Only 2 out of 100 startups pass the needle’s eye
A very interesting article in Forbes that Olle Aronsson and Stefan Lundell mentioned in the Dagens Industri podcast Digitalpodden describes the work of one of the world’s most successful VC companies. The article is called “Inside Sequoia Capital: Silicon Valley’s Innovation Factory” and can be found here.
Sequoia Capital was founded in 1972 and has been involved and early investors in companies such as Apple, Oracle, Yahoo, Google, LinkedIn, Instagram, Dropbox and WhatsApp.
The article is interesting in many aspects, but since I previously wrote two pieces (both in Swedish), “Communication is crucial when uniting VC capital and startups”, and an article in the business Weekly Veckans affärer on the same theme: “How we get talent and money to meet” I think part of the article supports my thesis.
Why did they choose to invest in Instagram and Linkedin, but not Twitter and Pinterest?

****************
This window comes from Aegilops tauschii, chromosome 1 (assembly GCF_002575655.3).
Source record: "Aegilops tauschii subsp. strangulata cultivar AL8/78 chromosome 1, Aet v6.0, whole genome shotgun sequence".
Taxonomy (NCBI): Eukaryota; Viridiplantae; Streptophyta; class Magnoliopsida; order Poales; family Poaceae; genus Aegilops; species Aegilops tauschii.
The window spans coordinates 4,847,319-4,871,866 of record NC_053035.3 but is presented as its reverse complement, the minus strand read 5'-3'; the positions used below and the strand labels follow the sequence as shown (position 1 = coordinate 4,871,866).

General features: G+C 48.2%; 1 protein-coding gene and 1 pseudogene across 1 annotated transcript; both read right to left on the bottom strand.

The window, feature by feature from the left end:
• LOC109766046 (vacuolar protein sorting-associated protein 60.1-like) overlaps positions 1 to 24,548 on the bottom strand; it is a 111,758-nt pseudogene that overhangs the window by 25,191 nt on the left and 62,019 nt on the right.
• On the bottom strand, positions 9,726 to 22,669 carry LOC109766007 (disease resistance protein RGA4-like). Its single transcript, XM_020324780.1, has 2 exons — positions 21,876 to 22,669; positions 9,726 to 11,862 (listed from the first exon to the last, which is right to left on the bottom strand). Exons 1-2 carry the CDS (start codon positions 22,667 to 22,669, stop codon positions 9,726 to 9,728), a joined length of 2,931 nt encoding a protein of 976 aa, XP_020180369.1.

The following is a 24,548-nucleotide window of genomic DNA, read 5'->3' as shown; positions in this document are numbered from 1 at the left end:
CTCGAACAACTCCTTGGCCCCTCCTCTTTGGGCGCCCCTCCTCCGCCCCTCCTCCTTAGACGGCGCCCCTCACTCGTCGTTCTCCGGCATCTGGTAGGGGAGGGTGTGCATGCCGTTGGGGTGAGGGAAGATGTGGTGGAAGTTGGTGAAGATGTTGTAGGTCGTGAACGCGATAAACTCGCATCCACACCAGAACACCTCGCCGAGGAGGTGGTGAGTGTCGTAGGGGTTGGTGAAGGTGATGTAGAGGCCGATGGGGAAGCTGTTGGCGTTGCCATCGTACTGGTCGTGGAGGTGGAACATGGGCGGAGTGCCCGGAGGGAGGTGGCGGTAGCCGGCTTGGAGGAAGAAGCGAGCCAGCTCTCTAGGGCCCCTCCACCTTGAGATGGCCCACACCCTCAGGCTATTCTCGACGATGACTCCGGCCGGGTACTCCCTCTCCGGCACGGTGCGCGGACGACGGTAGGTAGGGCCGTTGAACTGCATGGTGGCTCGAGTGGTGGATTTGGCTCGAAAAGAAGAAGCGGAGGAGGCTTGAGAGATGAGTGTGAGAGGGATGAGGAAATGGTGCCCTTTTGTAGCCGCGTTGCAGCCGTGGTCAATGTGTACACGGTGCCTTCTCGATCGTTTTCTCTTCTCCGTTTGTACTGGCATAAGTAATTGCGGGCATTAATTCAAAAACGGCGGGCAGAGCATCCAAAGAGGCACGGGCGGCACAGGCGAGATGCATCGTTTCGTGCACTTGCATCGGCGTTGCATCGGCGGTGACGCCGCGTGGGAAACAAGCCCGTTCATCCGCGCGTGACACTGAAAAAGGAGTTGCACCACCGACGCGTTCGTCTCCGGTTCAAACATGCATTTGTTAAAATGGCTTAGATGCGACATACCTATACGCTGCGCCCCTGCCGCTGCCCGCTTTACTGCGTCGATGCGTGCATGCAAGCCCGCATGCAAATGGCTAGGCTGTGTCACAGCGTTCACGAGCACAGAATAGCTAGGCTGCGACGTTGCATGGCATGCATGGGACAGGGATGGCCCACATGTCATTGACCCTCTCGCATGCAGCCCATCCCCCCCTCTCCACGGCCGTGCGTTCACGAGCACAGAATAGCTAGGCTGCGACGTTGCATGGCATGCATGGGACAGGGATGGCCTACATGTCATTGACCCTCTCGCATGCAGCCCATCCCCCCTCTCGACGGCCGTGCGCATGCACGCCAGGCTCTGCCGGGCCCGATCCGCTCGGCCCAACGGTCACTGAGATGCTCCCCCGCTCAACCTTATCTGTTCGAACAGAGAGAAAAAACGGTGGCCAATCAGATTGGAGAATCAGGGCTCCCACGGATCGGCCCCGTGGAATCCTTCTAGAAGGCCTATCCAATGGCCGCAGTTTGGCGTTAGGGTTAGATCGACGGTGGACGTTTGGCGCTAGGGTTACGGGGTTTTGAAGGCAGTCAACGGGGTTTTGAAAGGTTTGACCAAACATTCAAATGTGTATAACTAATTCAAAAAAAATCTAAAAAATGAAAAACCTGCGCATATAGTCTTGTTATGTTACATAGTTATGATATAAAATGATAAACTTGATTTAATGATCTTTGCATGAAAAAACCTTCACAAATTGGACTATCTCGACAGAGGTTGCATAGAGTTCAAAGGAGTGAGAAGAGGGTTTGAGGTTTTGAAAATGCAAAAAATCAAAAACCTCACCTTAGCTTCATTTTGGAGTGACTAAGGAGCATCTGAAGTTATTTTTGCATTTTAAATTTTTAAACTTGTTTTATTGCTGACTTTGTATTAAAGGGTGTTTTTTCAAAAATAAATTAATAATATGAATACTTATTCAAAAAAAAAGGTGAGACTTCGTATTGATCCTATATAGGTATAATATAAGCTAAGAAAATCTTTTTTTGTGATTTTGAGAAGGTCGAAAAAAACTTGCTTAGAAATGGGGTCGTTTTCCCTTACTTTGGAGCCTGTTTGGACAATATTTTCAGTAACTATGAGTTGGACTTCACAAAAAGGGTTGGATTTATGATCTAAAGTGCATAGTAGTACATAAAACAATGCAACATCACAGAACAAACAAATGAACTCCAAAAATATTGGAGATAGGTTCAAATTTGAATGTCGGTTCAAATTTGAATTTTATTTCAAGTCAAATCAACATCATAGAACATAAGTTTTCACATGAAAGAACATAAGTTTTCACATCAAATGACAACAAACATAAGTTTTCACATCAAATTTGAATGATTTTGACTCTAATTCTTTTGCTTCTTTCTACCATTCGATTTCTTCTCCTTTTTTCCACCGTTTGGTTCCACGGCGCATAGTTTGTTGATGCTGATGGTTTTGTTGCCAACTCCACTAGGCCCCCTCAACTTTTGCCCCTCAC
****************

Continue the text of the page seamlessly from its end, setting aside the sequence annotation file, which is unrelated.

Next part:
The article does not give any direct answer to the question, except that the ownership Twitter offered was too small, but on the other hand had they believed enough in the case they probably would have made the investment anyway. (They have since become more flexible with their terms.)
Sequoia is very quick to invest into companies that feel right. As it says in the article “Pitch to Sequoia partners on Monday morning and, if everything goes well, you can have a handshake agreement on funding that afternoon”. For this to happen it’s not enough to deliver a good pitch, all aspects of your presentation must be of top quality.
The pitch is crucial
Of course the pitch consists of many elements, but since the story often only is based on a vision presentation and communications skills becomes crucial.
Some entrepreneurs have an innate ability to enthuse and make their vision credible but they are the exceptions. Think of actors, who are professional performance artists, they rehearse up to three months before the premiere of a theatre play and the material they work with is frequently written by prominent authors. If the performance is good but the material bad, or vice versa, the end result is never good.
The same goes for your pitch. Put a lot of time and effort in the material as well as your own performance. Get relevant input and make as many dry runs as the people around you can handle. There are simply no shortcuts and as with so many other things with practice comes perfection.